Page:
>Yesterday I was doing some training in Assertiveness. It’s a topic I personally find really hard to connect with and deliver training on. The main reason for this is there is no way of knowing if the training has been effective or not. I have little doubt about the content I am covering, I have done all the expectation gathering at the beginning of the session, I’ve facilitated complete discussions, but I’m always left feeling flat because there’s no way of testing it.
And I don’t like doing role plays. Role plays have their place in training. I will use them when I think there is no other alternative. But you can’t role play being assertive. It just doesn’t work. You can display the behaviours you think you want your delegates to display, and you can get them to mirror you, but it’s just not the same.
With many other behavioural training, you can readily identify how far someone has come on their learning and understanding of the topic. But with assertiveness it’s really hard to tell. Why?
Because each person’s set of values determines when they think they have been ‘violated’, I can’t peer into your soul and identify ‘yes, you should have been assertive in said situation’. I can raise your awareness on the topic. I can help you identify your ‘bill of rights’. I can help you learn techniques about responding to challenging and difficult people. But I can’t know if you’ll do it.
Attending training on the topic will only ever serve as an awareness raiser. You will never know, without certain follow up activities, if the person has taken their learnings and used them effectively. Those certain follow up activities are dedicated and committed follow up training sessions, one to one coaching (either from line manager or from A N Other), reminder messages about the learnings and follow up discussions. That’s a lot of activity which the best willed L&Der in the world will want to do, but in reality won’t.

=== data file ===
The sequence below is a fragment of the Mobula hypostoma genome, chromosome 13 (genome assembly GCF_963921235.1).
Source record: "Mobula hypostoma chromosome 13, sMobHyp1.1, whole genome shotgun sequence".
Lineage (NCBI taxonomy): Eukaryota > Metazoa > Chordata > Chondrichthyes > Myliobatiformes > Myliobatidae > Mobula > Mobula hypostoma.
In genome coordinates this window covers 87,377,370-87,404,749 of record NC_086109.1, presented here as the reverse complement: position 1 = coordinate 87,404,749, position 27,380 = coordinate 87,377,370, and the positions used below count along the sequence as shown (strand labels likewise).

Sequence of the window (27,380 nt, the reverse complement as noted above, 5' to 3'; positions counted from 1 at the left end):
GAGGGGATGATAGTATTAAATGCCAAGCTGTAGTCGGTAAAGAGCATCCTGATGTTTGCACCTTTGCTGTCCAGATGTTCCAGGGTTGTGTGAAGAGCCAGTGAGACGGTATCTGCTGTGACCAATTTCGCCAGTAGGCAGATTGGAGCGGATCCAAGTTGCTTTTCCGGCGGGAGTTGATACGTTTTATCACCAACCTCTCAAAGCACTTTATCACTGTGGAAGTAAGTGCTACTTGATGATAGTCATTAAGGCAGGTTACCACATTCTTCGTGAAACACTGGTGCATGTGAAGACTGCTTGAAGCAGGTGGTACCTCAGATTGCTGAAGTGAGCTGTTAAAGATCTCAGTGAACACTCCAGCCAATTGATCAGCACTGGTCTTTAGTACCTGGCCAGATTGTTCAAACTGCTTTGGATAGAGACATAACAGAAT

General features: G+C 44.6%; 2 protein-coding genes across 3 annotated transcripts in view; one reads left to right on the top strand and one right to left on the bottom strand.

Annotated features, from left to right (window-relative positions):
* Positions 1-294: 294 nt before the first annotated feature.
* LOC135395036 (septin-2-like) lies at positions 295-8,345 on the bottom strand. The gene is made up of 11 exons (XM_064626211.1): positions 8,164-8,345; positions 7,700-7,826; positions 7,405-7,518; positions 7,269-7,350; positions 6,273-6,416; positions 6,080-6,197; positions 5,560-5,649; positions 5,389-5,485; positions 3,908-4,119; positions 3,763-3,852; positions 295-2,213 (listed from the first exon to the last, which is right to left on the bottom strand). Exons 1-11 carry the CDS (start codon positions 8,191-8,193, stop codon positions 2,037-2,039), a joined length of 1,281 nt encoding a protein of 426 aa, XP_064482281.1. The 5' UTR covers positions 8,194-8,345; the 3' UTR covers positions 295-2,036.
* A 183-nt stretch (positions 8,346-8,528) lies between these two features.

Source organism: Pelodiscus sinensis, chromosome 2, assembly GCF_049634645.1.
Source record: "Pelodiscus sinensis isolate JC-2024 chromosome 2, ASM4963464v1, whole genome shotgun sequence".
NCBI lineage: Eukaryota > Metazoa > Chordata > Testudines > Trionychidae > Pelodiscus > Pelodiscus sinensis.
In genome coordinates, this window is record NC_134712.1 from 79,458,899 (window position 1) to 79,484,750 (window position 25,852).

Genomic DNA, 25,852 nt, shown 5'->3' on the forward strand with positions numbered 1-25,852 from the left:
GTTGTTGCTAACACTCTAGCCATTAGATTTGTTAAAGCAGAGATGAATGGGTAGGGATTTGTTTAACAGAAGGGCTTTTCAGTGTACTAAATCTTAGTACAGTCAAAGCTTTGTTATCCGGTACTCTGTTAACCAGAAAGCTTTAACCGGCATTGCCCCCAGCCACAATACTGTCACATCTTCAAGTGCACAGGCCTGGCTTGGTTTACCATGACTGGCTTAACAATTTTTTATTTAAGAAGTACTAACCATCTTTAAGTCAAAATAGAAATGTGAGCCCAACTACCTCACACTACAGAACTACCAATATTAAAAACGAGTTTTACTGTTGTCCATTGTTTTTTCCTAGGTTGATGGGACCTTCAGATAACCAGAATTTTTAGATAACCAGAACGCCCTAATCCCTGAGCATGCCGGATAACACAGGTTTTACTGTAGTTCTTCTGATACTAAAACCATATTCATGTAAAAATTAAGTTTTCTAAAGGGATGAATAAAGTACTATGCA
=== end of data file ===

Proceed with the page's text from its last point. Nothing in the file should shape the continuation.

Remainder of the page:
Also, being assertive is often part of other things a person wants to achieve. They have too high a workload. Unreasonable requests are put on them. They are a go to person for problems. They are seen to be highly effective at what they do. Yes, being assertive in part in these situations will help, but the skills needs to be used in conjunction with other activities – open discussions, time management, presentation skills, facilitation skills, delegation skills. As such, when talking with delegates about why they want to be assertive it’s because of something else they’re trying to achieve. This is just one piece of the puzzle.
I have tried time and again to come up with activities that can truly ‘test’ whether or not someone has learned the requisite skills and can then be assertive. I’ve not found an answer yet, and I’m still on the hunt.